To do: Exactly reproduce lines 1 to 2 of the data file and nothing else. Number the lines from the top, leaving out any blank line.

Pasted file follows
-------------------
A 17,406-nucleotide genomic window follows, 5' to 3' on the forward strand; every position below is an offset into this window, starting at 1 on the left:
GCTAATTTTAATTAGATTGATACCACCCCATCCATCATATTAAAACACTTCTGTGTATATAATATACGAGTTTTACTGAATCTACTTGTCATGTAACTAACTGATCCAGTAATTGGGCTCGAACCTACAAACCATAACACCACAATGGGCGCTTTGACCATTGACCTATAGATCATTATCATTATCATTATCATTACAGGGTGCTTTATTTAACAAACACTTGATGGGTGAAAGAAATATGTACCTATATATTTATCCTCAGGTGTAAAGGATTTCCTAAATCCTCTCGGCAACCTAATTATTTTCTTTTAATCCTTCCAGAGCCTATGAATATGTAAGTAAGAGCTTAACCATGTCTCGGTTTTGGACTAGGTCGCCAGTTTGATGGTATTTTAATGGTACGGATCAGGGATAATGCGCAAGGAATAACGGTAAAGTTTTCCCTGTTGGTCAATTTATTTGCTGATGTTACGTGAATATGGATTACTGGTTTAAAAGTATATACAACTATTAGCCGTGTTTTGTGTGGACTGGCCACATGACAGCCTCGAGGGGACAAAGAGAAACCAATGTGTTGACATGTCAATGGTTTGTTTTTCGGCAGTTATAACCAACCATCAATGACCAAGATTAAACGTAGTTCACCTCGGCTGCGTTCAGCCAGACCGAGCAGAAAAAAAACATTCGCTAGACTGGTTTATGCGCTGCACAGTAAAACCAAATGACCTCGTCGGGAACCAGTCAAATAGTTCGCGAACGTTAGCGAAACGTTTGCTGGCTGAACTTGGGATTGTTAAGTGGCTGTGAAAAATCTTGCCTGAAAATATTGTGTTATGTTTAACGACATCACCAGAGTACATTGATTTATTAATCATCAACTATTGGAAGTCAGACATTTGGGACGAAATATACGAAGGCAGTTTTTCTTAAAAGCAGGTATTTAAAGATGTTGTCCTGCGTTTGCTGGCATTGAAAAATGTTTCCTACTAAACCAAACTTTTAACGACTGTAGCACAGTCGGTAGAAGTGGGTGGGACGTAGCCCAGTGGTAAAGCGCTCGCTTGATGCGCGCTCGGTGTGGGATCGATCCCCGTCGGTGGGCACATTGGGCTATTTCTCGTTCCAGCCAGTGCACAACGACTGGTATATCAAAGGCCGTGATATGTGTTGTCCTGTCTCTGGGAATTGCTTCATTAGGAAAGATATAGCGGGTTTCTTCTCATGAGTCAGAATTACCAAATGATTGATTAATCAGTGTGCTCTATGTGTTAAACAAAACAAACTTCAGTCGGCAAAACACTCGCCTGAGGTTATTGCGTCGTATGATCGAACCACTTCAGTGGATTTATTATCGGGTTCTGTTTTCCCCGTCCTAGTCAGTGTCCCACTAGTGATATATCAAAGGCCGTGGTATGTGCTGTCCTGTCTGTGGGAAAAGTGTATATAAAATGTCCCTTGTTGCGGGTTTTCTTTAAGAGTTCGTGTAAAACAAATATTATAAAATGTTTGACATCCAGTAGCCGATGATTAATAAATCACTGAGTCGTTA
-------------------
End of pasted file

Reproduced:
A 17,406-nucleotide genomic window follows, 5' to 3' on the forward strand; every position below is an offset into this window, starting at 1 on the left:
GCTAATTTTAATTAGATTGATACCACCCCATCCATCATATTAAAACACTTCTGTGTATATAATATACGAGTTTTACTGAATCTACTTGTCATGTAACTAACTGATCCAGTAATTGGGCTCGAACCTACAAACCATAACACCACAATGGGCGCTTTGACCATTGACCTATAGATCATTATCATTATCATTATCATTACAGGGTGCTTTATTTAACAAACACTTGATGGGTGAAAGAAATATGTACCTATATATTTATCCTCAGGTGTAAAGGATTTCCTAAATCCTCTCGGCAACCTAATTATTTTCTTTTAATCCTTCCAGAGCCTATGAATATGTAAGTAAGAGCTTAACCATGTCTCGGTTTTGGACTAGGTCGCCAGTTTGATGGTATTTTAATGGTACGGATCAGGGATAATGCGCAAGGAATAACGGTAAAGTTTTCCCTGTTGGTCAATTTATTTGCTGATGTTACGTGAATATGGATTACTGGTTTAAAAGTATATACAACTATTAGCCGTGTTTTGTGTGGACTGGCCACATGACAGCCTCGAGGGGACAAAGAGAAACCAATGTGTTGACATGTCAATGGTTTGTTTTTCGGCAGTTATAACCAACCATCAATGACCAAGATTAAACGTAGTTCACCTCGGCTGCGTTCAGCCAGACCGAGCAGAAAAAAAACATTCGCTAGACTGGTTTATGCGCTGCACAGTAAAACCAAATGACCTCGTCGGGAACCAGTCAAATAGTTCGCGAACGTTAGCGAAACGTTTGCTGGCTGAACTTGGGATTGTTAAGTGGCTGTGAAAAATCTTGCCTGAAAATATTGTGTTATGTTTAACGACATCACCAGAGTACATTGATTTATTAATCATCAACTATTGGAAGTCAGACATTTGGGACGAAATATACGAAGGCAGTTTTTCTTAAAAGCAGGTATTTAAAGATGTTGTCCTGCGTTTGCTGGCATTGAAAAATGTTTCCTACTAAACCAAACTTTTAACGACTGTAGCACAGTCGGTAGAAGTGGGTGGGACGTAGCCCAGTGGTAAAGCGCTCGCTTGATGCGCGCTCGGTGTGGGATCGATCCCCGTCGGTGGGCACATTGGGCTATTTCTCGTTCCAGCCAGTGCACAACGACTGGTATATCAAAGGCCGTGATATGTGTTGTCCTGTCTCTGGGAATTGCTTCATTAGGAAAGATATAGCGGGTTTCTTCTCATGAGTCAGAATTACCAAATGATTGATTAATCAGTGTGCTCTATGTGTTAAACAAAACAAACTTCAGTCGGCAAAACACTCGCCTGAGGTTATTGCGTCGTATGATCGAACCACTTCAGTGGATTTATTATCGGGTTCTGTTTTCCCCGTCCTAGTCAGTGTCCCACTAGTGATATATCAAAGGCCGTGGTATGTGCTGTCCTGTCTGTGGGAAAAGTGTATATAAAATGTCCCTTGTTGCGGGTTTTCTTTAAGAGTTCGTGTAAAACAAATATTATAAAATGTTTGACATCCAGTAGCCGATGATTAATAAATCACTGAGTCGTTA